Ouji/ouji-sama (王子), literally "prince," is the style that is often associated with lolita fashion. Even if the style is more masculine, it can be worn by both males and females. It has a variety of looks often combining pirate, punk, cute, or gothic elements. Other an also be used to describe this style, but they are not used as often as ouji.
Often it can be mistaken for Gothic aristocrat. F Yeah Lolita and Rosa Nitada both have excellent overviews to aristocrat. While ouji and dandy share eras of influence, the former adds fantasy and child-like fun to a vest and knickerbockers, while the latter aims to be more historically accurate with a full suit and top hat. Sometimes ouji outfits are used in visual kei, and visual kei elements can be used in ouji. Despite being very similar to each other, ouji is not considered lolita. It is incorrect to call it "ouji lolita" or "kodona lolita" because lolita requires a specific silhouette made by wearing a petticoat. "Boy lolita" or "brolita" are not correct either because they refer to a male wearing lolita.
Why not kodona?
Although the term is widely used, "kodona" is not the proper term for the style. The term kodona came from an interview with Plastic Tree's vocalist Ryutaro. The term was used to describe his personal style. A direct translation:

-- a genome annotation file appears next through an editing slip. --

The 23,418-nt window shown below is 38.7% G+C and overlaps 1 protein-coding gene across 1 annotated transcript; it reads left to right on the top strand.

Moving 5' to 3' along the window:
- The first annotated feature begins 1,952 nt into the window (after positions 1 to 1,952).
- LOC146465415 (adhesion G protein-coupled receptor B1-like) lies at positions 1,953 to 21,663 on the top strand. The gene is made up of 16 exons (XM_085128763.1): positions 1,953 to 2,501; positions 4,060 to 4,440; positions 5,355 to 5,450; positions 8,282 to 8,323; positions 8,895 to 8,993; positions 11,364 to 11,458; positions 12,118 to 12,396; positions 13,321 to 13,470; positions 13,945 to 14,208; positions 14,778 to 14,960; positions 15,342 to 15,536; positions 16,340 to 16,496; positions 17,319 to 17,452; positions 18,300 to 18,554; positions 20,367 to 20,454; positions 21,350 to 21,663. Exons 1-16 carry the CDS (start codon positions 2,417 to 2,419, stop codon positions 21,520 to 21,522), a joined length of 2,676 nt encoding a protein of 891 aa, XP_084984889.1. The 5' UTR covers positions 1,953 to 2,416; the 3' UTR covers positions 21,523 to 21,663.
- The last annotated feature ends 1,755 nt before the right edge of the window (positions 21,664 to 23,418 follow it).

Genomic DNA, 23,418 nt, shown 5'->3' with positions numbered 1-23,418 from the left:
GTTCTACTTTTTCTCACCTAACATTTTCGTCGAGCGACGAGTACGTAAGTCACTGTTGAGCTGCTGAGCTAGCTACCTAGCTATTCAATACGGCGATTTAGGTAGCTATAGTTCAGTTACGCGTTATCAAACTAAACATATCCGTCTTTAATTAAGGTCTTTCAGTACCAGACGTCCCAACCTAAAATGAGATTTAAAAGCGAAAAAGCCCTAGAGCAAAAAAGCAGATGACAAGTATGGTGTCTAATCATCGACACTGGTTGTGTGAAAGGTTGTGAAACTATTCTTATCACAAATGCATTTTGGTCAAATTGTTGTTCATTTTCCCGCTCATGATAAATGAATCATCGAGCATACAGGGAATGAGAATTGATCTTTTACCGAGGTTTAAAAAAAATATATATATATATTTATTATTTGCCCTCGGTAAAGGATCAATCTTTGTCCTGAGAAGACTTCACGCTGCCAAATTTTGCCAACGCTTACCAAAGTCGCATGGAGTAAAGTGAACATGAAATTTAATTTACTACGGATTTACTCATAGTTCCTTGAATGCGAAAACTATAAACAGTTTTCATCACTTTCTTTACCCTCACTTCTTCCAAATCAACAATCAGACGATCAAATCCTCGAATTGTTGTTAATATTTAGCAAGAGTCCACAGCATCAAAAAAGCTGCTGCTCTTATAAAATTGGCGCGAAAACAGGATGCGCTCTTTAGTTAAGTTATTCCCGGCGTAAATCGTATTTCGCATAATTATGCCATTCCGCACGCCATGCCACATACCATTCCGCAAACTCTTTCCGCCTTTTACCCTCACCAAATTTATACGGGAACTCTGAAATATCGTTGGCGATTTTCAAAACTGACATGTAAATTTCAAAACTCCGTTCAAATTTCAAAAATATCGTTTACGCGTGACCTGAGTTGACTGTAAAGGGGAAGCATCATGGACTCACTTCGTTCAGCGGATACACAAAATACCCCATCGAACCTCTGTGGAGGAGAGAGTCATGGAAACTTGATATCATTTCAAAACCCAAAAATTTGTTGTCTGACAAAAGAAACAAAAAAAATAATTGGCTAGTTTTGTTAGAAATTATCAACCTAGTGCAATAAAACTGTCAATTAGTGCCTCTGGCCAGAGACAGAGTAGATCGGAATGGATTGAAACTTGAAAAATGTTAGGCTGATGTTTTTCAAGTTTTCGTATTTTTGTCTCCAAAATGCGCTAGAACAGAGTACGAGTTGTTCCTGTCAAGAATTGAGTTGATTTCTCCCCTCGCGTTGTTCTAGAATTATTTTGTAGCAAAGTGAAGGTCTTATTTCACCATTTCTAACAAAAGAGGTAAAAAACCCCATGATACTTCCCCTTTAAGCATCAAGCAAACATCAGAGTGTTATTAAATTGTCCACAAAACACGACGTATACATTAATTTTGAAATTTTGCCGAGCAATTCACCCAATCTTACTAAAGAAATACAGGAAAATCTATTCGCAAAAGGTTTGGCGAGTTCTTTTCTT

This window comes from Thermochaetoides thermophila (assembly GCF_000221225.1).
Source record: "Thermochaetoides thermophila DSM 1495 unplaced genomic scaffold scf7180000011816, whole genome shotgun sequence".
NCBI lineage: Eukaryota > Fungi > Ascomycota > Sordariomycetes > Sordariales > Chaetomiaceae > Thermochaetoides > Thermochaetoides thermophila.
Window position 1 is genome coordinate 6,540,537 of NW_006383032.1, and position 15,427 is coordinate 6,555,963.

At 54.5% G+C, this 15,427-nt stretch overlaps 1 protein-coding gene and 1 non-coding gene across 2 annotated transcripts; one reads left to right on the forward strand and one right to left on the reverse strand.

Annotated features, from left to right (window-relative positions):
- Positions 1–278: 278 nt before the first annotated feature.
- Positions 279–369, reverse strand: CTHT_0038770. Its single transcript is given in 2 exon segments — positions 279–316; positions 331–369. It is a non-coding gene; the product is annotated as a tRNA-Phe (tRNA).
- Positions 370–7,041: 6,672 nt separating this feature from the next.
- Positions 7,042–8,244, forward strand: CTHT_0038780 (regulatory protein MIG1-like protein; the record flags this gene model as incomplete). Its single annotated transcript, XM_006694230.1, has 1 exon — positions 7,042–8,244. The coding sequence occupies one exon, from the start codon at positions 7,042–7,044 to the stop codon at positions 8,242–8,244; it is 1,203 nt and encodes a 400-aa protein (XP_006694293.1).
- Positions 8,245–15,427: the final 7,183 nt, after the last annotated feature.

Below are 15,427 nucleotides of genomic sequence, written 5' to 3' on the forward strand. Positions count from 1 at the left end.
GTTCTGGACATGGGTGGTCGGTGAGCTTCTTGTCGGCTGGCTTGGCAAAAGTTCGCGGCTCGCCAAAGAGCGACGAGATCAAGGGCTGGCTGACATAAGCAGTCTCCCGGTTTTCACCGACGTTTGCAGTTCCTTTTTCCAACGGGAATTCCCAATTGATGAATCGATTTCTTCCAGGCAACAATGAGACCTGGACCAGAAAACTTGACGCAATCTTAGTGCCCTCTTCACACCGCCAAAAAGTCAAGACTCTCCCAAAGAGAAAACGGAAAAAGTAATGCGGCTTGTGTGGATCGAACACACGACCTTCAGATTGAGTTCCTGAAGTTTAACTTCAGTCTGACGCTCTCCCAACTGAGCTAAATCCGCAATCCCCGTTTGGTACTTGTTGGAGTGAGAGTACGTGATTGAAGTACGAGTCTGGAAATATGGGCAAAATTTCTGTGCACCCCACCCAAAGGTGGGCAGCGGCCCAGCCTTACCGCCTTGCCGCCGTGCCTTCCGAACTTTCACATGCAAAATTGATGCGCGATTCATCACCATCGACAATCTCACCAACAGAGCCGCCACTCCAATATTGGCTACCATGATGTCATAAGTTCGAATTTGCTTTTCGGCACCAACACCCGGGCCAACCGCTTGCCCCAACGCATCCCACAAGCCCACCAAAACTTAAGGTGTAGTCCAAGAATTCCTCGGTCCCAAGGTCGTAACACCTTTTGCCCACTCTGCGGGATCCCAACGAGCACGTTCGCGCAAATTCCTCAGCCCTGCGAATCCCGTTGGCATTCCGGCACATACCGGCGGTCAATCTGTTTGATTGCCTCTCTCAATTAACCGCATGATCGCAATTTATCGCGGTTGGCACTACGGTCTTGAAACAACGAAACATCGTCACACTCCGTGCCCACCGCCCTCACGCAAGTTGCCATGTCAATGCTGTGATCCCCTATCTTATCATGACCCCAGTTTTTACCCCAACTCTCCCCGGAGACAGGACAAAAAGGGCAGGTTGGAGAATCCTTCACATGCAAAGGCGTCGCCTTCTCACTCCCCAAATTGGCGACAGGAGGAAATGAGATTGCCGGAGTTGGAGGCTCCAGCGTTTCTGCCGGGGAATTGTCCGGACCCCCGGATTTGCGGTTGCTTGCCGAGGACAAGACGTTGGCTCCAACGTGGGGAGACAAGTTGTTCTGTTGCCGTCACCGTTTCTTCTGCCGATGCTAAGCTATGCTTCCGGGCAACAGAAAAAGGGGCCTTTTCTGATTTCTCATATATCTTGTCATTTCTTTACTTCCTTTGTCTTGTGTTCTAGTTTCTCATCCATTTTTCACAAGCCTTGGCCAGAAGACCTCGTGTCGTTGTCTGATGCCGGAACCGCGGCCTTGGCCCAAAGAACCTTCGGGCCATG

kodona = kodomo + otona → childult = child + adult
As you can see, childult isn't the best term to describe the style and it would be odd to go around saying "I'm wearing childult fashion." The international lolita community somehow adopted the term kodona and it just stuck. If you were to go to Japan and ask about kodona fashion, most likely they would have no idea what you are talking about.
|Ryutaro's interview from Gothic & Lolita Bible Vol. 1|
Stay tuned for part 2 Basic Anatomy of an outfit!
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